It’s important to consider the scale of the economic collapse and there is no better indicator than demand for help from charities.
Demand for food relief has risen by 47% during the Covid-19 restrictions, Australian charities say, with the growing numbers of international students and casual workers asking for help.
In a report to be released today, Foodbank surveyed about 500 charities once a month between April and September, as well as 1,000 Australians aged 18 and older, who had experienced food insecurity in the past 12 months.
Despite the doubling of the jobseeker payment and the introduction of the JobKeeper subsidy, Foodbank said casual workers and international students were among two “newly food insecure groups emerging as a result of the pandemic.”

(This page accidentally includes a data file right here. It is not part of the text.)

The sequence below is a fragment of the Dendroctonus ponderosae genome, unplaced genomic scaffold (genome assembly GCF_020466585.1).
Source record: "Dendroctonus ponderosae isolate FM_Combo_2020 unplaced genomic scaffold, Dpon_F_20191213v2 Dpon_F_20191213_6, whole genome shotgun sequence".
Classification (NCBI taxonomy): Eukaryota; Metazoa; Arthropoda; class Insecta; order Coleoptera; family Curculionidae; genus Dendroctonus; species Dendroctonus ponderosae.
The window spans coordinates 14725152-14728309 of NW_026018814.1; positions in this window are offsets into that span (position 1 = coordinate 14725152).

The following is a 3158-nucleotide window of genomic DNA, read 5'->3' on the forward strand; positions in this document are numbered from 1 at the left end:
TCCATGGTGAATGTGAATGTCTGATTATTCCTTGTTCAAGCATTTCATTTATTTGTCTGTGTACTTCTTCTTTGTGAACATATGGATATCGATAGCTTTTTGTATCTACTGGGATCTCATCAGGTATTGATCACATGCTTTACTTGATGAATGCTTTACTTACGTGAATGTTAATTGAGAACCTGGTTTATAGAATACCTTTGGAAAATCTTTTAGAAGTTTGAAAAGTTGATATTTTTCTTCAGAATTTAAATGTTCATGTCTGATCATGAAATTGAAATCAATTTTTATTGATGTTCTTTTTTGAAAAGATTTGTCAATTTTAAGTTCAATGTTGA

International students are barred from accessing JobSeeker or JobKeeper payments.
Last year, Foodbank supported more than 126,000 South Australians every month.
It is expected that number, including international students will rise to more than 250,000.
According to Foodbank SA, the state needs to boost in food supplies by 25 per cent to feed its destitute and poor people.
Research suggests as many as one in six international students have relied on charity for emergency food relief.
Foodbank also noted a large increase in the number of newly unemployed people seeking food relief since the start of the pandemic. Those experiencing food insecurity before the pandemic were now seeking assistance more often.
The Foodbank report said “food insecure” people waiting for their welfare claims to be approved “experienced significant uncertainty in their everyday lives”.
The $550 a fortnight coronavirus supplement added to jobseeker payment and other benefits was reduced by $300 last month.
The move has increased hardship among vulnerable groups, such as the unemployed, homeless and single parents.